Archive for BirdLife International
Results revealed today show that Manu (Société d’Ornithologie de Polynésie: BirdLife in French Polynesia) has won a public vote to become the first BirdLife People’s Choice Award. However, celebrations were short-lived as new threats from invasive species and heavy rain threaten the last 10 breeding pairs in the world. Continue reading
BirdLife’s UK Partner, the RSPB, is launching a new initiative, the RSPB Centre for Conservation Science – which includes an online science hub – dedicated to discovering solutions to 21st century conservation problems, reinforcing the BirdLife Partnership as a world leader in conservation. Continue reading
Government of São Tomé e Príncipe unveils conservation plans for saving some of the most threatened birds in Africa
The Director of Environment, Mr. Arlindo E Carvalho, on Monday 17 February 2014 launched the São Tomé e Príncipe International Species Action Plans for Critically Endangered bird species in the country. Continue reading
In a significant expansion of its vulture conservation programme, BNHS (BirdLife in India), in association with Rio Tinto and BirdLife International, is to establish a 30,000 km2 Vulture Safe Zone in the Bundelkhand region of Madhya Pradesh. The Memorandum of Understanding (MoU) for this joint project was signed on the 23 January in the presence of BNHS and Rio Tinto officials at BHNS’s headquarters, Hornbill House in Mumbai. Continue reading
The Mauritian offshore islands, especially Round Island and Serpent Island, play an important role in supporting some of the largest breeding colonies of seabirds in the Indian Ocean. However, many seabird populations are facing escalating threats and declines, and moves to protect breeding colonies are becoming increasingly necessary. Continue reading
Birdwatchers around the world are invited to help gather crucial information as part of a free, fun, and family-friendly event taking place February 14-17, 2014. Continue reading
The controversial wind farm proposed for Lesotho’s Maluti-Drakensberg has received the go-ahead from the Lesotho Government. Conservationists are concerned that this decision does not bode well for the future of vultures in the region or for the reputation of the fledging wind energy industry in southern Africa. Continue reading
The notorious power line from Port Sudan to the Red Sea coast, which is estimated to have electrocuted hundreds and perhaps thousands of Endangered Egyptian Vultures Neophron percnopterus since its construction in the 1950s, has been switched off. Continue reading
The Royal Government of Cambodia has declared the creation of the Siem Pang Protected Forest. Covering an area of 66,932 hectares, the new Protected Forest covers almost half the Western Siem Pang Important Bird and Biodiversity Area. Continue reading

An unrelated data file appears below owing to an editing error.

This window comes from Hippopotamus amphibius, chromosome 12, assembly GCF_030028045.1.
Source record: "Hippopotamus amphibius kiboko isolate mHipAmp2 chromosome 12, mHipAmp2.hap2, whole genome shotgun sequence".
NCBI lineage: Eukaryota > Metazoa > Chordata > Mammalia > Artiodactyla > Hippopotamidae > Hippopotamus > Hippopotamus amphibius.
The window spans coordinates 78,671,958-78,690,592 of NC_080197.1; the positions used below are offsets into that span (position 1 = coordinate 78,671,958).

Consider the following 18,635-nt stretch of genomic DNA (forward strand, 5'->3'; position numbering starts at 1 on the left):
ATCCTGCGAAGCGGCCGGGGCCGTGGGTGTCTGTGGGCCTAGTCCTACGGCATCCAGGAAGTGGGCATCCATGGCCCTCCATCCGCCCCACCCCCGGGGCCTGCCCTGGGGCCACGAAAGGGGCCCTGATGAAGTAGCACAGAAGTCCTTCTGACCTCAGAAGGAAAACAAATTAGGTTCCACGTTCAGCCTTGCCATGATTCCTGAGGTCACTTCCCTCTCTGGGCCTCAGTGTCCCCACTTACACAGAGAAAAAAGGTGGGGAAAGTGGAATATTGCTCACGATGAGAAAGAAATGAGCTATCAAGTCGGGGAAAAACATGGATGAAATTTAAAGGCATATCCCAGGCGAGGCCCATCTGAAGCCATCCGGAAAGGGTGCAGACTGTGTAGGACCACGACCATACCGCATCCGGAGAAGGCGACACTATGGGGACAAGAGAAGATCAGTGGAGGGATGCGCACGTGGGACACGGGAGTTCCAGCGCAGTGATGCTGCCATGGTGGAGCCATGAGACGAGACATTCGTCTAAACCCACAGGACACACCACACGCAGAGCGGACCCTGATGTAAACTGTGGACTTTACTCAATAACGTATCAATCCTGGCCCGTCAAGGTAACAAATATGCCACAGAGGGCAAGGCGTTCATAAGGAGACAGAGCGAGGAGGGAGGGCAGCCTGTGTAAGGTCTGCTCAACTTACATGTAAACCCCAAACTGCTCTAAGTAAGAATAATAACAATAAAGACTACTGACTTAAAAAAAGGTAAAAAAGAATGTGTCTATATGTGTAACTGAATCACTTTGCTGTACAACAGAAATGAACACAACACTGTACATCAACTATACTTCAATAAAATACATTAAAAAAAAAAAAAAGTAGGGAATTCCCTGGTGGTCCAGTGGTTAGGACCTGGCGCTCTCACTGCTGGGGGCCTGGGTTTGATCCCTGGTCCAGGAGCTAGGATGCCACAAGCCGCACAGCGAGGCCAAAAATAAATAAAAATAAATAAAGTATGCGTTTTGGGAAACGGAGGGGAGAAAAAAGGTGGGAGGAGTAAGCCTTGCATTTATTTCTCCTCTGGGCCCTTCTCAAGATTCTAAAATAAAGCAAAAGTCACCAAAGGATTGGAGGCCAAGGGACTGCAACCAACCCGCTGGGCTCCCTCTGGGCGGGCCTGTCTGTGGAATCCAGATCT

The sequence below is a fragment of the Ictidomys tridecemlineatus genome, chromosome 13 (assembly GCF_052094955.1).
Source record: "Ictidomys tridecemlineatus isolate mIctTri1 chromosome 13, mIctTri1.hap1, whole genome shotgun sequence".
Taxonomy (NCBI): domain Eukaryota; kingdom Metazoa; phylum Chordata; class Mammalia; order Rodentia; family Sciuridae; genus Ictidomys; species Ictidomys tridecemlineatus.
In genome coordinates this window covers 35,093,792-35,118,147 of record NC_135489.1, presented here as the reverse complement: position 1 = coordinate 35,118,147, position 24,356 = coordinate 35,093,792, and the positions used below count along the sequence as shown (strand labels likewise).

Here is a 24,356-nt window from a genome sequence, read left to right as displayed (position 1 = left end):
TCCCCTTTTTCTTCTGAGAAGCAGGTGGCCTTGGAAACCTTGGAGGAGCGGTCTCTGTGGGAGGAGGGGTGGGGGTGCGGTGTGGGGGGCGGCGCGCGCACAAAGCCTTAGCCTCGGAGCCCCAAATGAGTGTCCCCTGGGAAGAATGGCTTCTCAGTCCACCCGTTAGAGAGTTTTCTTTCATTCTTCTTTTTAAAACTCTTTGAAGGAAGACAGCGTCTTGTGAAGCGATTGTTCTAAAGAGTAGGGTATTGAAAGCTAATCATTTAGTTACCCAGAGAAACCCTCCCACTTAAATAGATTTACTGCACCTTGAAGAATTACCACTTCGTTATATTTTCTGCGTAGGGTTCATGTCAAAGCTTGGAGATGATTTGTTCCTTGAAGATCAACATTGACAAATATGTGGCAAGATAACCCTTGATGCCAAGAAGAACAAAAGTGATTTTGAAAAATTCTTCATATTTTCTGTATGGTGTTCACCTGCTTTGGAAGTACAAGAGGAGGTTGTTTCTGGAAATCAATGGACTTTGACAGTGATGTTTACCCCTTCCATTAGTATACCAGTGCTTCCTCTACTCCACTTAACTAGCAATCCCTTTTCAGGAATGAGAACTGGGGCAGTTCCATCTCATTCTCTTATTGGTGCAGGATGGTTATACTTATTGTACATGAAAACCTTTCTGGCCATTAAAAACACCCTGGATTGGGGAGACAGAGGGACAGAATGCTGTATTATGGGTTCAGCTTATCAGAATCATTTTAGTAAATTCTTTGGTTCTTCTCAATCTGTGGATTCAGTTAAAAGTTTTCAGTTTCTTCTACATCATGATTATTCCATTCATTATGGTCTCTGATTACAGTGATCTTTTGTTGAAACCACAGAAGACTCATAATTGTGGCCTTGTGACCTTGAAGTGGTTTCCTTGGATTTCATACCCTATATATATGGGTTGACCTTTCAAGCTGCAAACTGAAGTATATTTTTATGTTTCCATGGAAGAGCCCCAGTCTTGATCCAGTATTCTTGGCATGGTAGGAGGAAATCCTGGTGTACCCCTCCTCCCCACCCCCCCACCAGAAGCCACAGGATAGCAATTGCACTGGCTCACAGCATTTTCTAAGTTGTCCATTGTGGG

One of the world’s least known (and frankly, strangest looking) birds has been photographed on the Samoan island of Savai’i by researchers.
The sighting of the young Tooth-billed Pigeon Didunculus strigirostris, by a team from the the Samoan Ministry of Natural Resources and Environment (MNRE), is the first confirmed sighting in almost a decade.
Tooth-billed Pigeon or Manumea, as it is locally known, is endemic to Samoa and is the country’s national bird. BirdLife lists it as Endangered due to its small, fragmented range and population. It has declined rapidly over the last 20 years as a result of hunting and habitat loss. However, the lack of recent records may mean its status needs to be reassessed.
Tooth-billed Pigeon, image courtesy Birdlife International
Moeumu Uili, who is leading the team of researchers with funding from the Conservation Leadership Programme, tells the story from the 9th December:
One of the team, Fialelei, went outside to hang his wet clothes on the line. He heard a noise that attracted his attention. He looked up the tree and saw a bird sitting up high on one of the tree branches. We got our binoculars and camera and started searching for the hooked bill which is the bird’s distinguishing feature. I started taking as many pictures as I could before the bird flew off. A closer look using binoculars and we knew we had found it, the rare Manumea. Everyone had questioned whether the bird still existed. Now we know it is still alive.”
The next step for the researchers is to survey Samoa’s southern island, Upolu, where some anecdotal reports have been collected. More fieldwork is needed to get the full picture, they say.
“The MNRE has been very concerned for this species. It’s a great relief that, with support for training and funding through CLP they have undertaken these surveys and had such a positive outcome. Now to work out what we can do to save the species”, said Mark O’Brien, BirdLife’s Senior Conservation Officer in the Pacific.